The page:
Sister Craven advocates using integrity, good language to stand out as children of God

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Sister Becky Craven, second counselor in the Young Women general presidency, speaks at the campus devotional on Tuesday, Oct. 19. Sister Craven encouraged BYU students and faculty to stand out as children of God by exercising good language and integrity. (Addie Blacker)

Sister Becky Craven encouraged BYU students and faculty in a campus devotional today to stand out as children of God by exercising good language and integrity. Sister Craven is the second counselor in the Young Women general presidency of The Church of Jesus Christ of Latter-day Saints.

Sister Craven advised listeners to label themselves only by their family titles and their relationship to God. She said knowing one’s divine identity as a child of God gives them a vision of who they can become, dictating the way they think and act.

“Shouldn’t knowing that divinity dwells within us be reflected in our daily walk, talk and countenance?” Sister Craven asked. “When we know who we are, we act differently.”

Sister Craven shared an example of being recognized on an airplane as a disciple of Christ by her missionary name tag. She also talked about a time she could recognize another family as being members of the Church by their light-filled demeanors.

“The Lord needs us to be recognizable as His disciples,” Sister Craven said. “Remembering our celestial parentage gives us courage and confidence to stand against dangerous decoys that may lead us to think less about ourselves or those around us.”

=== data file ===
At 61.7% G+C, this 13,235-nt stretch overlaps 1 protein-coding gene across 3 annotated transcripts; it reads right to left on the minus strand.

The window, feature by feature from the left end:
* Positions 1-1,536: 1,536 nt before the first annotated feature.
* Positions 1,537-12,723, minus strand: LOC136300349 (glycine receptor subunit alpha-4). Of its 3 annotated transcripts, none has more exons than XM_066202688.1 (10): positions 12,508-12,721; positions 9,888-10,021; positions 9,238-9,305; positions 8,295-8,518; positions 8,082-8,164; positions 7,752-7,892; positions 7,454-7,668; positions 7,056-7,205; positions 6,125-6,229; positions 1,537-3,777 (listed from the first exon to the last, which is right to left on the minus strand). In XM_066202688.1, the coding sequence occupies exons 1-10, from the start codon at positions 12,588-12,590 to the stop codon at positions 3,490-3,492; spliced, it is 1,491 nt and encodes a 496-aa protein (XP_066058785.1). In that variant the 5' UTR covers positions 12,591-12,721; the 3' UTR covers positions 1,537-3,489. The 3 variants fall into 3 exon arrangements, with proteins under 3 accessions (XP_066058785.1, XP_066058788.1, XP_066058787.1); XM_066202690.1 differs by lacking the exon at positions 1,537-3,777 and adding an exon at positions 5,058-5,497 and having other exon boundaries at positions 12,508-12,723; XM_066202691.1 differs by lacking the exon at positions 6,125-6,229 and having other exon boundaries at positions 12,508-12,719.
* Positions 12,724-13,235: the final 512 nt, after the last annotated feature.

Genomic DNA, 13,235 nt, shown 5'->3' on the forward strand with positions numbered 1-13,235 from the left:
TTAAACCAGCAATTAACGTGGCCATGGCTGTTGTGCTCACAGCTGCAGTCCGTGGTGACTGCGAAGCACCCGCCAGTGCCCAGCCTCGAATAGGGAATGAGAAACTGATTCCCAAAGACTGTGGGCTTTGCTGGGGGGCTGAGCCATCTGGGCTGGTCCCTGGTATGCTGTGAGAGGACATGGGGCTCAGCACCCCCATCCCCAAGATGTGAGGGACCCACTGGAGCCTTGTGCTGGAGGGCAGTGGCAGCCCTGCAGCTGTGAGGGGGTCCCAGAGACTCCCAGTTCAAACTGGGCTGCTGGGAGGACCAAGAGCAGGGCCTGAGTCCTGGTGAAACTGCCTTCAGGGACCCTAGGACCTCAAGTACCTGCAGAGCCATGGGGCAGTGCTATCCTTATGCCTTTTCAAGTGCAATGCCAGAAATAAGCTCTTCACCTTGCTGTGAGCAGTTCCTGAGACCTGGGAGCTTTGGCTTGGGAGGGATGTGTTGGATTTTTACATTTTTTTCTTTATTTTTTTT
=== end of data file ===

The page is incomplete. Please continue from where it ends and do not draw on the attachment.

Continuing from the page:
Language

Sister Craven encouraged BYU students and faculty to speak with language that is kind, clean,and soft-tempered. She cited an article showing that Utahns are ranked fifth-worst in profanity across America. Sister Craven also emphasized the importance of treating others as divine children of God, even avoiding the use of sarcasm to make sure one doesn’t accidentally offend another.

“With plenty of negative forces in the world tearing people down, we can be the counterforce to this kind of marring,” Sister Craven said. She asked listeners to build each other up the way Christ would. 

Integrity

Sister Craven said people should always raise each other up rather than lowering their standards to appear more relatable than others. She shared the example of Jesus Christ, who never changed his standards, even as he met people where they were.

“Certainly, the Savior reached down to look into the eyes of another person, but He never stayed there,” she said. “He raised them up and left them better than they previously were.”

Sister Craven also encouraged listeners to exercise their integrity by never lying, exaggerating or making exceptions to upholding their standards. 

She shared the example of two trees, one that was weighed down by roots and vines, the other of which was free to grow. Sister Craven related this example to how one’s bad habits can weigh them down and keep them from progressing.

“What habits can you shed that will allow your light to shine in a way that you unmistakably stand as a witness of God at all times and in all things and in all places?” she asked.

Promises

“Standing as a witness of God means standing out,” Sister Craven said. “There is always a right way to do the right thing.”

She testified that knowing one’s identity can help them avoid being caught up in comparison, complaints or criticisms. Sister Craven also said striving to be better in language and integrity will help individuals gain confidence, have better access to the Spirit, gain more revelation and have more love for God and others.

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